'Secure college' plans for young offenders revealed

 
Youth offender There were approximately 1,300 people in youth custody at the end of 2013

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Plans to build the first "secure college" for young criminals in England and Wales have been confirmed.

Ministers said the college, set to open in Leicestershire in 2017, would house hundreds of young offenders and double the time they spent in education.

Deputy PM Nick Clegg said the college aimed to cut "sky high" reoffending rates by those left "on the scrapheap".

Labour said building one new facility would do little to cut reoffending across the wider system.

Young offenders are sent to either a secure training centre or a young offenders institution, depending on their age and offences.

Currently, they spend an average of 12 hours a week in education while in detention - but the new college would double that.

The college would have a head teacher, or principal, who would be in the core management team alongside an offender manager. It will eventually house up to 320 young offenders aged between 12 and 17-years-old.

It will be built on land already owned by the government alongside Glen Parva Young Offenders Institution and it will predominantly house people from the East Midlands or east of England.

Ministers are also inviting organisations to compete to provide double the current amount of education given to those held in YOIs.

Young offenders

  • 95% are boys
  • 89% are between 15 and 17-years-old
  • 4% are between 10 and 14
  • 71% re-offend within year of leaving custody
  • 46% of adults leaving prison re-offend

Nearly three-quarters of young offenders re-offend within a year of being released.

Mr Clegg said: "Criminals can't go unpunished, but young people who've made mistakes and committed crime can't simply be left on the scrapheap. If we expect them to turn their lives around, we have to put their time inside to good use.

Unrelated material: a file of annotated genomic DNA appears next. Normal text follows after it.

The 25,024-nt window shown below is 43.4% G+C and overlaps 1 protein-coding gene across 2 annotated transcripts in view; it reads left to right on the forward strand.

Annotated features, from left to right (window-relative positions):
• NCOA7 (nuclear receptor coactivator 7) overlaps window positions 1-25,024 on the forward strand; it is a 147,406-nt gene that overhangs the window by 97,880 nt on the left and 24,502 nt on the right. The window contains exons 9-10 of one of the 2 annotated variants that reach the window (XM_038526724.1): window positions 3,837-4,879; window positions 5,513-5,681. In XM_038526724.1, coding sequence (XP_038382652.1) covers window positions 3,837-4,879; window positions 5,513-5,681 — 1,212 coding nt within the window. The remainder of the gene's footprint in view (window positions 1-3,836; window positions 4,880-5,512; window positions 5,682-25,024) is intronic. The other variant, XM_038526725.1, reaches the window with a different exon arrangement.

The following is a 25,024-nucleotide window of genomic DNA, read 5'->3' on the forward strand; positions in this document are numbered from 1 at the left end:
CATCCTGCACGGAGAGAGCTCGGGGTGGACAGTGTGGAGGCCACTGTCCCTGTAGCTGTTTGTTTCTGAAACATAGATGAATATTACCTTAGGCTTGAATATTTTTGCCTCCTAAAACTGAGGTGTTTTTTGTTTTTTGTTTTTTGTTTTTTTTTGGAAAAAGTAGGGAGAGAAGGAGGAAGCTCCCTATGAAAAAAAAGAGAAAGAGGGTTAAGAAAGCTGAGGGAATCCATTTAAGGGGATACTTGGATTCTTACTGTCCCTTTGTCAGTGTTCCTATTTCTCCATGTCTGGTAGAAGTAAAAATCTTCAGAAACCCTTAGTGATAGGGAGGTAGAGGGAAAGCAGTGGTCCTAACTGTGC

"The coalition has reduced the number of young people in custody. But reoffending is sky high in this country and the answer lies in education and opportunity to change.

"Some young offenders spend less than one school day a week in the classroom. By increasing the amount of time young offenders spend learning, we can help them to move away from crime, take responsibility for their actions, and rebuild their lives."

Costs

There were approximately 1,300 people in youth custody at the end of 2013.

Ministers hope that secure colleges will be vastly cheaper than the current four secure training centres (STC), which it wants to close.

It costs almost £250m to detain young offenders, with each place in an STC costing an average of £178,000 a year.

Youth custodial system

  • Secure Children's Homes: 166 places
  • Secure Training Centres: 301 beds
  • Young Offender Institutions: 1311 beds

The Ministry of Justice says that the Secure College will provide the same level of security plus greater education for £100,000 less.

"Nearly three-quarters of young offenders who leave custody reoffend within a year," said Justice Secretary Chris Grayling. "Clearly the system as it is at the moment isn't working."

Justice Secretary Chris Grayling: "Key way of breaking them [young offenders] out of the potential of a lifetime of crime"

"We must use this time to tackle the root cause of their offending and give them the skills and self-discipline they need to gain employment or training upon release."